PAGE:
The .Net framework gives developers the powerful option of compiling assemblies targeted for the now-standard x64 platforms or legacy x32 platforms. This is not an issue for most modern software since the typical machine is based on 64-bit architecture and most assemblies are compatible with 64-bit systems.
However, the challenge arises when compiling 64-bit assemblies using 32-bit COM libraries, which are abstracted by 32-bit interoperability wrapper DLLs that “convert” the binary COM structure to the standard .Net MIDL model. In this case, although the assembly will compile successful without errors, the runtime will fail with an entry point or “file not found” exception.
32-bit assemblies and executables will operate properly on a 64-bit system, but x64-based solutions will not operate on 32-bit systems. Normally, none of these issues are a true concern when developing applications and solutions since most developers will leave the default configuration build options at Any CPU. There may be times when you need to develop a solution that integrates into an external app (like Dynamics GP) that is, at its core, still 32-bit. In that case, it is perfectly reasonable to set the compilation mode to x32. This will work as expected on an x32 system. It will even work on an x64 system if the assembly does not include any COM interops. Nonetheless, it will generate runtime errors if executed on an x64 system with x32-based COM references. If you try to correct that by switching the compilation to x64, it will now fail on 32-bit systems and will likely still generate runtime errors on 64-bit platforms using the 32-bit COM engine.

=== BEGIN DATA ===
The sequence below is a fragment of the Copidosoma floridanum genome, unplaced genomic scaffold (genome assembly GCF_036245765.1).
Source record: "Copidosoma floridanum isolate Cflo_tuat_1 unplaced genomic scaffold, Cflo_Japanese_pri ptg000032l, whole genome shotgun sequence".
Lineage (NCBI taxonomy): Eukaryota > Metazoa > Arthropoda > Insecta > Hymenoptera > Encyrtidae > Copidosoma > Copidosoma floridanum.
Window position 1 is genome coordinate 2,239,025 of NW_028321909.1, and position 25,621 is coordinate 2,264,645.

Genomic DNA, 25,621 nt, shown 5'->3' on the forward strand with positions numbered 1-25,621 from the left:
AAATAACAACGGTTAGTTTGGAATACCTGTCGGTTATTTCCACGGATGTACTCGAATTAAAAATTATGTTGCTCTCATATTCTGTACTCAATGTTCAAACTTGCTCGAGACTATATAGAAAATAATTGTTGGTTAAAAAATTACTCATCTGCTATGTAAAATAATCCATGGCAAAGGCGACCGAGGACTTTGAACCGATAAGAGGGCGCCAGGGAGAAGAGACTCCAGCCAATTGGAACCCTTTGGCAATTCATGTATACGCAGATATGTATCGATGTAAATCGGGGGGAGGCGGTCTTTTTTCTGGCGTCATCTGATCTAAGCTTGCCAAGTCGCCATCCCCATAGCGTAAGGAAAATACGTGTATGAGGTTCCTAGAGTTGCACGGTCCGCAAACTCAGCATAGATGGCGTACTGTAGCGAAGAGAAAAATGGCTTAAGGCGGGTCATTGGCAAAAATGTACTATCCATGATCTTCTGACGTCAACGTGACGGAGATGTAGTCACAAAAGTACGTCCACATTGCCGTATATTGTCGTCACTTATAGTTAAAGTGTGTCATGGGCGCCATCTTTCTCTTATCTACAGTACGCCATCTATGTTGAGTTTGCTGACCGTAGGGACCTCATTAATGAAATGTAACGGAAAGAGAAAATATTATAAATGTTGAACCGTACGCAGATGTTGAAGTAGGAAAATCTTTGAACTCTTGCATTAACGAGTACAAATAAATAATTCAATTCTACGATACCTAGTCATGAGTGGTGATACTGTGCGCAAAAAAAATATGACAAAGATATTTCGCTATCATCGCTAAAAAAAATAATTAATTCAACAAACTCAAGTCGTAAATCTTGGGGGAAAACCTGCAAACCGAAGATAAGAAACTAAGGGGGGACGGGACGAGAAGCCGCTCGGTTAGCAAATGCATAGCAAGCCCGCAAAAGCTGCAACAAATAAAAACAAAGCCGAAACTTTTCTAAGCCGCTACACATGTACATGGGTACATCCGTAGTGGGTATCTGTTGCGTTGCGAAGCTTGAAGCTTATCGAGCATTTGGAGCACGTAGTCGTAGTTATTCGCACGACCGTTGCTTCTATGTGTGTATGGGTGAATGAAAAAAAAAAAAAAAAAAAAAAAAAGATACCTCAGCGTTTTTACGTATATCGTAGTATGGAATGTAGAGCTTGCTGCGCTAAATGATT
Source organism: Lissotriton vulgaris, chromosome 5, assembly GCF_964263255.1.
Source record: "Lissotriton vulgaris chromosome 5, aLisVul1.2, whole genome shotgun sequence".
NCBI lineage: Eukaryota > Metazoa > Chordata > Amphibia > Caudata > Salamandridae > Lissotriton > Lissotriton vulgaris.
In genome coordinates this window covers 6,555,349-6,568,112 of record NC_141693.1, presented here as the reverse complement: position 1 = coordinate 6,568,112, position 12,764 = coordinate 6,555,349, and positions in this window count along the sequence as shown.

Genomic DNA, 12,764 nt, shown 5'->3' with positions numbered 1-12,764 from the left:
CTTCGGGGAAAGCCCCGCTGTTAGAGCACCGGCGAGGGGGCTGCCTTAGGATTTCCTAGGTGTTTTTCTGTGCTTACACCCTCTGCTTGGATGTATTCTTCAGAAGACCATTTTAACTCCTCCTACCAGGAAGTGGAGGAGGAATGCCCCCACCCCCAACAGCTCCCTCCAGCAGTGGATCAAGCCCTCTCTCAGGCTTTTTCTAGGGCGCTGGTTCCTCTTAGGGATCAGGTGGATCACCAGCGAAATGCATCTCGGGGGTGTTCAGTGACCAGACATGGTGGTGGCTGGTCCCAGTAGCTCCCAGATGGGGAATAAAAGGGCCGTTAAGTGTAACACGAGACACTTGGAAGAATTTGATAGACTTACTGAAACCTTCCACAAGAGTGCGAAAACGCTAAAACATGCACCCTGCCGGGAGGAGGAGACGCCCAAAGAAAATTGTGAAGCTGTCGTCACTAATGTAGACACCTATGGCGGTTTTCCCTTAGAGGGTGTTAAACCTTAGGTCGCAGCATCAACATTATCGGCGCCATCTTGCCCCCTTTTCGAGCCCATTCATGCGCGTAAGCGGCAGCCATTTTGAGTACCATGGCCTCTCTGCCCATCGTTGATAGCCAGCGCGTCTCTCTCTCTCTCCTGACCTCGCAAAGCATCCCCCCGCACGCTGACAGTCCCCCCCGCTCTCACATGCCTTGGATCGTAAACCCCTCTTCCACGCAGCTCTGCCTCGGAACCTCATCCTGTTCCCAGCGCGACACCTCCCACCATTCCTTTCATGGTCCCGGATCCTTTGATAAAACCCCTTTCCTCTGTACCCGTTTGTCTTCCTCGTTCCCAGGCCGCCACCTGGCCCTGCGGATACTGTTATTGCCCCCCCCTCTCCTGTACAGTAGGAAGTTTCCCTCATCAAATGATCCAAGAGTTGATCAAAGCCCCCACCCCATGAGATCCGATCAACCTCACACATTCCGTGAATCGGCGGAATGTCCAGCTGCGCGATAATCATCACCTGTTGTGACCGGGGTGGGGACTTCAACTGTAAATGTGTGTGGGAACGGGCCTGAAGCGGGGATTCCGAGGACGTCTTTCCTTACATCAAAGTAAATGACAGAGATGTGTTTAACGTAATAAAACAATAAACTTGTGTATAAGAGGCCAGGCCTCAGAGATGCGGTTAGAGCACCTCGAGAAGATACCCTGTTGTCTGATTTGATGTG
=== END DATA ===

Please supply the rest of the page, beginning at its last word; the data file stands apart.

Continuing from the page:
Thus, to truly develop assemblies that are platform independent in terms of 32-bit or 64-bit processing, use Any CPU when compiling solutions that depend on 32-bit COM interop DLL wrappers.